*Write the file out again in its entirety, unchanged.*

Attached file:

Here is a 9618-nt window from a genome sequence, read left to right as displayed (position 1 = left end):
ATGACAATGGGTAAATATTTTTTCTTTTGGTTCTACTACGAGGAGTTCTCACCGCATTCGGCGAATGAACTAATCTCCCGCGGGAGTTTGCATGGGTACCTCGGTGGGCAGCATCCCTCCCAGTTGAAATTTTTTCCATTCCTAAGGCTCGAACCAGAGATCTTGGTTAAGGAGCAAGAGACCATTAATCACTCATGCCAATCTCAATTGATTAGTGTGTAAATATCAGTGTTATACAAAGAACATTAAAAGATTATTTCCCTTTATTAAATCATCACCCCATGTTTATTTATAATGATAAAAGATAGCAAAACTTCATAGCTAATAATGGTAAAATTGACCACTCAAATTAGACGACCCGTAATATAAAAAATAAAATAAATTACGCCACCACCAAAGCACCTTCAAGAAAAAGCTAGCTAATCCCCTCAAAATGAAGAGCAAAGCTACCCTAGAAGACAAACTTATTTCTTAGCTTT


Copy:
Here is a 9618-nt window from a genome sequence, read left to right as displayed (position 1 = left end):
ATGACAATGGGTAAATATTTTTTCTTTTGGTTCTACTACGAGGAGTTCTCACCGCATTCGGCGAATGAACTAATCTCCCGCGGGAGTTTGCATGGGTACCTCGGTGGGCAGCATCCCTCCCAGTTGAAATTTTTTCCATTCCTAAGGCTCGAACCAGAGATCTTGGTTAAGGAGCAAGAGACCATTAATCACTCATGCCAATCTCAATTGATTAGTGTGTAAATATCAGTGTTATACAAAGAACATTAAAAGATTATTTCCCTTTATTAAATCATCACCCCATGTTTATTTATAATGATAAAAGATAGCAAAACTTCATAGCTAATAATGGTAAAATTGACCACTCAAATTAGACGACCCGTAATATAAAAAATAAAATAAATTACGCCACCACCAAAGCACCTTCAAGAAAAAGCTAGCTAATCCCCTCAAAATGAAGAGCAAAGCTACCCTAGAAGACAAACTTATTTCTTAGCTTT